The MAID death of a paralysed man from pressure sores results in a public inquiry being ordered

Quebec’s chief coroner has ordered a public inquiry into the medically assisted death of a paralyzed man after he suffered a serious bedsore during a hospital stay.

The decision announced Tuesday comes after Quebec’s public security minister demanded an investigation into the death of Normand Meunier.

The 66-year-old man was admitted to a hospital in Saint-Jérôme, just north of Montreal, last January. He was being treated for a respiratory illness.

During his stay in hospital, Meunier developed a large pressure ulcer on his buttocks. Moelle épinière et motricité Québec, a group that advocates for people with spinal cord injuries and improved mobility, said the painful exposed muscle around Meunier’s tailbone.

In late March, he received medical assistance in dying to end his suffering.

“It wasn’t his choice. He asked for medical assistance until death due to lack of choice and lack of care,” said Ariane Gauthier-Tremblay, a social worker at the advocacy group.

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“We want to make it very clear.”

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Meunier’s death sent shock waves through Quebec. Members of opposition parties called Meunier’s death a “real shame” for the province.

An internal investigation was launched by the local public health authority that oversees the hospital, but calls for a separate, independent probe grew. Health Minister Christian Dubé has also announced an investigation into Meunier’s death.

Meunier’s wife told Radio-Canada that she told hospital staff that Meunier needed a special mattress to prevent bedsores, but that he spent four days in the emergency room without a mattress.

Sylvie Brosseau spoke publicly about her husband’s death in May, saying she would continue to fight and that she did not want Meunier to die “in vain.”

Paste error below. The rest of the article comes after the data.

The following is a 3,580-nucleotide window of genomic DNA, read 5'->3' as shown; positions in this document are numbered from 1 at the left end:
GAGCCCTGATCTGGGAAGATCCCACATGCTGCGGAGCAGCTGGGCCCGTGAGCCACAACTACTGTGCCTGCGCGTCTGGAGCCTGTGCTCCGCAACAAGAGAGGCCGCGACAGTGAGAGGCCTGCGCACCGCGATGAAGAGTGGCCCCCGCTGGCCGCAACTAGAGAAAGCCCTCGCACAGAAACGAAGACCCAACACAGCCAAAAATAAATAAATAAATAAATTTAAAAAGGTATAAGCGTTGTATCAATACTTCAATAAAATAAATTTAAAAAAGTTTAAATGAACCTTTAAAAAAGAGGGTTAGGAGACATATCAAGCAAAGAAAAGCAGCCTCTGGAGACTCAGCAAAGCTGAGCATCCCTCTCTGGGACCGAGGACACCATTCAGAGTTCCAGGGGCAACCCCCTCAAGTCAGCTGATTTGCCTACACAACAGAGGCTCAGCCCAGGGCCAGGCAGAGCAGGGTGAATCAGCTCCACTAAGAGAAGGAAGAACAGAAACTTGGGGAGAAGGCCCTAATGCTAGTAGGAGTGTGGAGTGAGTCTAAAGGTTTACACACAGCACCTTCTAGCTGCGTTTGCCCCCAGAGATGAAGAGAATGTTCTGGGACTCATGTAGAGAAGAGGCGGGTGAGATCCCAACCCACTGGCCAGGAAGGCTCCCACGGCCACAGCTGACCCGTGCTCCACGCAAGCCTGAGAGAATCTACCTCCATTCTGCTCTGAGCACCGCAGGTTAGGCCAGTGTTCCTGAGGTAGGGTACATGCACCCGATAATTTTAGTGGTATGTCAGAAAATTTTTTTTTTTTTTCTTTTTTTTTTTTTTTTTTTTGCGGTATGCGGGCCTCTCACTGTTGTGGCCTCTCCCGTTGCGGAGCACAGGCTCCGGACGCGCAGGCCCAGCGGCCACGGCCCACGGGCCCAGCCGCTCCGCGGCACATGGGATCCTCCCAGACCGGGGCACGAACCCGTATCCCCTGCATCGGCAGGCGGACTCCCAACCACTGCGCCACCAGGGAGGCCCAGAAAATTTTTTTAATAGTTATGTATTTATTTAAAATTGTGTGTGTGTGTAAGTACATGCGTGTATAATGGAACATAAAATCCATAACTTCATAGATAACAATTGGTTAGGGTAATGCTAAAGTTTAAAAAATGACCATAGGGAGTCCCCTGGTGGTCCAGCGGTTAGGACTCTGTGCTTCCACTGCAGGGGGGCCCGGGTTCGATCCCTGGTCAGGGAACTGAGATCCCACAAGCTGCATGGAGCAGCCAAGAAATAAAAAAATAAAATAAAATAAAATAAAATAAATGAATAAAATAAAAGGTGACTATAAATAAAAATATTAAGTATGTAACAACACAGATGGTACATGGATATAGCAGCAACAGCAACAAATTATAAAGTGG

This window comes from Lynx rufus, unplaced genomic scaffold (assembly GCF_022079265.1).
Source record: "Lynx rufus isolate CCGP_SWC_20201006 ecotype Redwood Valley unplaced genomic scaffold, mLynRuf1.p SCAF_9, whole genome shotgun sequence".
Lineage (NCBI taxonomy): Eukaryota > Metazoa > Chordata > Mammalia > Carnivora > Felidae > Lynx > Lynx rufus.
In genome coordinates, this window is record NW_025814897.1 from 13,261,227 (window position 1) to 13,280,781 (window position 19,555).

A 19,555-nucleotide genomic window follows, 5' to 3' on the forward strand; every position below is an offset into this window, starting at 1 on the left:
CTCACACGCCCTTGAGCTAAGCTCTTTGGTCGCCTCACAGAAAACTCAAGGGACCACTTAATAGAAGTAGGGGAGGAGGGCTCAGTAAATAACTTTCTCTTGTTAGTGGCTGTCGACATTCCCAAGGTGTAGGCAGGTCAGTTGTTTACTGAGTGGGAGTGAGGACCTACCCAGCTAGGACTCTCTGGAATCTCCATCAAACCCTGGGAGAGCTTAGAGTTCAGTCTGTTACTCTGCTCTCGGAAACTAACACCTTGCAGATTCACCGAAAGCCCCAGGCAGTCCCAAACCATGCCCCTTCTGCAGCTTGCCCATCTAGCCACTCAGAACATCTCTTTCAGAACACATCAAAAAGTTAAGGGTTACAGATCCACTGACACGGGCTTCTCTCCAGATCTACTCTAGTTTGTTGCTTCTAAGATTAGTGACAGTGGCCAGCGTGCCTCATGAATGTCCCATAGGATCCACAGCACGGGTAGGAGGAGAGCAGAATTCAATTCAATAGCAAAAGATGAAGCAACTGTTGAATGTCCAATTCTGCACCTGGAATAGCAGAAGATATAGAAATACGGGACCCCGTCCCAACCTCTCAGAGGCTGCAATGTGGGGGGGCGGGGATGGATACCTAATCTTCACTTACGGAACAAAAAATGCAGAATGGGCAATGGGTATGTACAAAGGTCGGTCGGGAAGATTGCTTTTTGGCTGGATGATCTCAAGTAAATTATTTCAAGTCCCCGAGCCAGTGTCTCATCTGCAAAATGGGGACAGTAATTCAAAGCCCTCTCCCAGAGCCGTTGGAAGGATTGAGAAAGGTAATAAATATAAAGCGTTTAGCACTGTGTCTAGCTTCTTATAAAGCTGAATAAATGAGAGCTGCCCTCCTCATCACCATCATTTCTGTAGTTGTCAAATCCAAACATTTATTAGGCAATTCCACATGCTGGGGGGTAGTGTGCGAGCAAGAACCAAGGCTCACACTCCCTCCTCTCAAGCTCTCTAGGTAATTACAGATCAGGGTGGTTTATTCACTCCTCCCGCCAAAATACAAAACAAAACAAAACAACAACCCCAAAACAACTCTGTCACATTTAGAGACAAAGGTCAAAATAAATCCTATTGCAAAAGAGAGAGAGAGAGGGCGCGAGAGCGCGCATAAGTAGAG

“There are other people feeling very ill in hospitals right now,” Brosseau said at the time, adding that they should receive proper care.

Quebec Coroner Dave Kimpton will oversee the investigation, including public hearings with interested parties.

The inquiry will examine the circumstances surrounding Meunier’s case and make recommendations to prevent similar deaths. The dates have not yet been determined.

The decision to hold a public inquiry comes as a relief to both Meunier’s family and Moelle épinière et motricité Québec. Gauthier-Tremblay hopes this will help prevent similar situations.

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“We want physically disabled people to go to hospital with confidence and we want them to receive specific care that takes their spinal cord injuries into account. We want them to be safe and healed when they go to the hospital,” Gauthier-Tremblay said.

The regional health authority responsible for the hospital confirmed it is still conducting its own investigation and will cooperate with the coroner’s investigation.

with files from Felicia Parrillo of Global and The Canadian Press

&copy 2024 Global News, a division of Corus Entertainment Inc.

Kalina Laframboise

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